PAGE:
Journal Mobile

A Leitch, G Roditi, R Stevenson
Journal Issue: 
Volume 42: Issue 2: 2012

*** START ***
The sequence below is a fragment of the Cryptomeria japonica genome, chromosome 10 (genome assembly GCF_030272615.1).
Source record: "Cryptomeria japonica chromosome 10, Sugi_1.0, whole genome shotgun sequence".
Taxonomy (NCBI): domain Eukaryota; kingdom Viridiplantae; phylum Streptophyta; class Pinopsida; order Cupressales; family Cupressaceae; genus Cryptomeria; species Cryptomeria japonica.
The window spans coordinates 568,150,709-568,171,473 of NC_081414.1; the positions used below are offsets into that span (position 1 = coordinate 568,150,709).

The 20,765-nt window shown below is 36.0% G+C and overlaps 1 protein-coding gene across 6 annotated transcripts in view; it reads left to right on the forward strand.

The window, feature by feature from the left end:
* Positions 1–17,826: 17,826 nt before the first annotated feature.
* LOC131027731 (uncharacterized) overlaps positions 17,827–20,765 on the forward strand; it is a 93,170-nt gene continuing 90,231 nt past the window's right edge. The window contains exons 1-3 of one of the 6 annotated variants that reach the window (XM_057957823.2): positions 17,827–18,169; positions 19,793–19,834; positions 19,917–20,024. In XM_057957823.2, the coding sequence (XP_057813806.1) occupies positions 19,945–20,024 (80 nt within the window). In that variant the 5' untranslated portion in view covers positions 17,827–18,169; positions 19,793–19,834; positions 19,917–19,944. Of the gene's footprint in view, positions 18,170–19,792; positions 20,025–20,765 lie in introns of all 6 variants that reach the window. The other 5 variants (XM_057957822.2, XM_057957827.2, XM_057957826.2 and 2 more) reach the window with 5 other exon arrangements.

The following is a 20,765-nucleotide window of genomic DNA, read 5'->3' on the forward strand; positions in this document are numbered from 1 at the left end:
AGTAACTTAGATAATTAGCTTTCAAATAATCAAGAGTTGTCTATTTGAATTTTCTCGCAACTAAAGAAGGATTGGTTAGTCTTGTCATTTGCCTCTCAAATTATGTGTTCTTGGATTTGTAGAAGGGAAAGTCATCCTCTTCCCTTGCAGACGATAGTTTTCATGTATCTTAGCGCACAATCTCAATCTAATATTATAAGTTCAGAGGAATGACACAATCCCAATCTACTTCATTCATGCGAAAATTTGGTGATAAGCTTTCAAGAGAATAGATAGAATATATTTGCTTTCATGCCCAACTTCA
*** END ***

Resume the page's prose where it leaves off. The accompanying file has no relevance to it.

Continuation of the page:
This case report describes a diagnosis of right-sided isomerism and specifically right-sided bronchial isomerism in a patient who was being investigated for deteriorating bronchiectasis. Right-sided bronchial isomerism is a variation of the normal bronchial anatomy (situs solitus) consisting of a left lung that is identically configured at the bronchial and lobar level to the right. It is sometimes referred to as bilateral right lung and is usually associated with congenital asplenia and therefore impaired immunity with susceptibility to pneumococcal sepsis and cardiac abnormalities which may be severe and result in a high mortality in infancy.1 Ivemark syndrome (also known as right atrial isomerism) combines these associations with malrotation of the gut and a midline liver.2 Interestingly, left-sided isomerism is associated with polysplenia as well as midline liver, malrotation of the gut, partially anomalous pulmonary venous drainage and cardiac septal defects.3 To the best of our knowledge cases of right-sided isomerism are sufficiently rare in adulthood that there are only two other reports in the literature and only one of the patients had bronchial isomerism.4,5